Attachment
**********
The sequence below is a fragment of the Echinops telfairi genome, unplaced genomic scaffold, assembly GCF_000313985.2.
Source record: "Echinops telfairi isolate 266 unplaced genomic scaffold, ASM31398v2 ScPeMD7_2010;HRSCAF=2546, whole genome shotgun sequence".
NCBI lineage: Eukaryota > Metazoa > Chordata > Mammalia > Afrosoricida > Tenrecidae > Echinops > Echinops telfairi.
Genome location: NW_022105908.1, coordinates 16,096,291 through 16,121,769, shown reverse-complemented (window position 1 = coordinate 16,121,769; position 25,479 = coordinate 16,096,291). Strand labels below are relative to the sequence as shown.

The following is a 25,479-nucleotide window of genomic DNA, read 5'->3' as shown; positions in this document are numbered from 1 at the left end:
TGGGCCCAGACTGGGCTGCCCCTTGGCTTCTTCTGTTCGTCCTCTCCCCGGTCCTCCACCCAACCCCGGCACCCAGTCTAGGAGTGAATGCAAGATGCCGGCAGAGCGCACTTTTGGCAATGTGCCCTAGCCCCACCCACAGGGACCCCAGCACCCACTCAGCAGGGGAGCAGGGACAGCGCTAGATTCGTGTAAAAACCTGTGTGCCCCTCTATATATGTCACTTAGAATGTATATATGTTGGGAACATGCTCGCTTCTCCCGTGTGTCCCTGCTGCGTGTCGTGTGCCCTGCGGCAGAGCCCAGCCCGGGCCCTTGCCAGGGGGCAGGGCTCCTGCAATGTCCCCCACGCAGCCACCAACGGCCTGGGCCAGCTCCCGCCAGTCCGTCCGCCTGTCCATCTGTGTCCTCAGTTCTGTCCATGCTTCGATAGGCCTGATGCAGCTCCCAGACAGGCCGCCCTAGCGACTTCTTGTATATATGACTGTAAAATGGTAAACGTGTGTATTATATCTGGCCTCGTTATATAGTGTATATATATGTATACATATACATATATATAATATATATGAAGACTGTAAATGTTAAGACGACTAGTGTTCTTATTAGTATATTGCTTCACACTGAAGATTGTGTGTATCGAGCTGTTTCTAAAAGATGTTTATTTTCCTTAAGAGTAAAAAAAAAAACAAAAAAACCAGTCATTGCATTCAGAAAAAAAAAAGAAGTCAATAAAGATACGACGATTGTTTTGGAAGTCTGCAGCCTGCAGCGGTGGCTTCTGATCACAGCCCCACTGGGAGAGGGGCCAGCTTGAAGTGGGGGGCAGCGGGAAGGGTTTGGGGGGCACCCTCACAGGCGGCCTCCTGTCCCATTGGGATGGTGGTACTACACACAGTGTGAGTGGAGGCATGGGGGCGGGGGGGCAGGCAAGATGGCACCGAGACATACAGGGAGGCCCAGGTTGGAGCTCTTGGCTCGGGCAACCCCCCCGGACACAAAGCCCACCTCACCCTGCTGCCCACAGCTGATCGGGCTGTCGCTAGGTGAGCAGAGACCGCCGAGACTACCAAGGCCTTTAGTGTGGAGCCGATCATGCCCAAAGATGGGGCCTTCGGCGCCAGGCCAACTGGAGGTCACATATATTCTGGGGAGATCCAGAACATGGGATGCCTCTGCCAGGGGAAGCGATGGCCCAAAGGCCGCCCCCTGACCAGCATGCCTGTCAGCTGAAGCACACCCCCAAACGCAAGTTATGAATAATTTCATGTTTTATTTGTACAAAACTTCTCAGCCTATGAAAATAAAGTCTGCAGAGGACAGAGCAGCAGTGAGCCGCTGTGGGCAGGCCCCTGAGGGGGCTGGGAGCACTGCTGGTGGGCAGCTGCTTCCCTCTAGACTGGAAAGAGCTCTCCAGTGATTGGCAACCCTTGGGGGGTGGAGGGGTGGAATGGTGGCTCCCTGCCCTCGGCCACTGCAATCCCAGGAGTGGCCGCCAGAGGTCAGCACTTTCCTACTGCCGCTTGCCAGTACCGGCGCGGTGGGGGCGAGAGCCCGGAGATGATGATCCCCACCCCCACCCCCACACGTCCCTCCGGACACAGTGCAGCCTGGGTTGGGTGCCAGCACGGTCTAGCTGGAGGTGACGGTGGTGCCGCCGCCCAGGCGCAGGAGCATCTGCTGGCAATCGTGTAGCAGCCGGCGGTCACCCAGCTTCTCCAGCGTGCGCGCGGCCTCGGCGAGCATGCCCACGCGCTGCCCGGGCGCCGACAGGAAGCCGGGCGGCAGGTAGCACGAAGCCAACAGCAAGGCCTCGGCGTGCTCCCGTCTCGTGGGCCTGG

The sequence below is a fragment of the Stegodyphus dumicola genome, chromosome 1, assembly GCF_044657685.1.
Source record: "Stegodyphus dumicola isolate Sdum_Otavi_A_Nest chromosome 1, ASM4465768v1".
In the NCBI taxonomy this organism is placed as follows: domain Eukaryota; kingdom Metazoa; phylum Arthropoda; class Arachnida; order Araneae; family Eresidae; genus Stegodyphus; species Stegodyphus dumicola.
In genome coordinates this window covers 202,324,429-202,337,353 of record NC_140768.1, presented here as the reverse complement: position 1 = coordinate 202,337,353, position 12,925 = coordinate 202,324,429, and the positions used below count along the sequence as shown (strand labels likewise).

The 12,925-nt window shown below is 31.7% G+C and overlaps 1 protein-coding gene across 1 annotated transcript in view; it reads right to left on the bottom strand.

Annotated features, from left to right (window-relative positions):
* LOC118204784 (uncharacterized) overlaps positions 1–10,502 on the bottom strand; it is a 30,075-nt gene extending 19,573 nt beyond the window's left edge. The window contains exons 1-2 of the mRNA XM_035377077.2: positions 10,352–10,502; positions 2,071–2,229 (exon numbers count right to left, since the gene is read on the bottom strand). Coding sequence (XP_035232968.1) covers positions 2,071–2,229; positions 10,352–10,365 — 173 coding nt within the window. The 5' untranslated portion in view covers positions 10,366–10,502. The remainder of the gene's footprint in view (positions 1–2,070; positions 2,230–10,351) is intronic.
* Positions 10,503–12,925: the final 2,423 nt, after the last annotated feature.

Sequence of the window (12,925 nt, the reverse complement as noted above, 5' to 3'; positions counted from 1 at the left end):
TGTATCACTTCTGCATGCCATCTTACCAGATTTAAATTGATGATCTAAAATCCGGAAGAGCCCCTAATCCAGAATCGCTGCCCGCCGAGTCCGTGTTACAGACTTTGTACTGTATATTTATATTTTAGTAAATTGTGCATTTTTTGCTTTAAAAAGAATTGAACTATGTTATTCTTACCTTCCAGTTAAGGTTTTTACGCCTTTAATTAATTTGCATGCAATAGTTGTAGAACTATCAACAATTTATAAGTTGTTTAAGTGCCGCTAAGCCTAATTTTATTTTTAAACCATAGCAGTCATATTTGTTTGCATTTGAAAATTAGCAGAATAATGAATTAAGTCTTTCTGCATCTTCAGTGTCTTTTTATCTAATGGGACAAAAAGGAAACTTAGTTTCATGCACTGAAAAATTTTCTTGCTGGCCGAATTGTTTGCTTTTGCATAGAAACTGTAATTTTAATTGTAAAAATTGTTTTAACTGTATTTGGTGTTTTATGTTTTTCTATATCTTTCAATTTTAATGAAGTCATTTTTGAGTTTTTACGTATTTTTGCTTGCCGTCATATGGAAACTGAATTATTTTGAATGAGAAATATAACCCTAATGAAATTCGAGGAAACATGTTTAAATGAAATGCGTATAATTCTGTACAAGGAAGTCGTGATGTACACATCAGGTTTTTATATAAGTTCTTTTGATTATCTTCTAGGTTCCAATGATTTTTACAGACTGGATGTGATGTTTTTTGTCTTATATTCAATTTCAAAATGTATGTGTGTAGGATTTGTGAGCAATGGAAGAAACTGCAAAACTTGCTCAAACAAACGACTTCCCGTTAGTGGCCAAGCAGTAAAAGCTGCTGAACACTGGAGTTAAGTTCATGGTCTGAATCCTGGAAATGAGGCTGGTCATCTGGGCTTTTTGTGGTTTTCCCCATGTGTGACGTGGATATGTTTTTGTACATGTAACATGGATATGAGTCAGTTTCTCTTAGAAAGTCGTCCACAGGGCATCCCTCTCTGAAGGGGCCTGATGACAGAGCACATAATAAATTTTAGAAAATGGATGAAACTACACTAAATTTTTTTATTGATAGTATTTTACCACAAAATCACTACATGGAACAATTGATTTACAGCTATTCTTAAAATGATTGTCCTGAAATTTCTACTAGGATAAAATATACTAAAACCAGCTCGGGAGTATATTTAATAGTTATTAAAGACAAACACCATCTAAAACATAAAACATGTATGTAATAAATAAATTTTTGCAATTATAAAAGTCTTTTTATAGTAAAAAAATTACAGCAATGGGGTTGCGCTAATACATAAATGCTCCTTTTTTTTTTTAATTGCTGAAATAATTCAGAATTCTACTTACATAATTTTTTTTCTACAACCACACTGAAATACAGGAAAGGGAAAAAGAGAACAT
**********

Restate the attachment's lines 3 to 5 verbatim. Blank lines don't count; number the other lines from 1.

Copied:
NCBI lineage: Eukaryota > Metazoa > Chordata > Mammalia > Afrosoricida > Tenrecidae > Echinops > Echinops telfairi.
Genome location: NW_022105908.1, coordinates 16,096,291 through 16,121,769, shown reverse-complemented (window position 1 = coordinate 16,121,769; position 25,479 = coordinate 16,096,291). Strand labels below are relative to the sequence as shown.

The following is a 25,479-nucleotide window of genomic DNA, read 5'->3' as shown; positions in this document are numbered from 1 at the left end: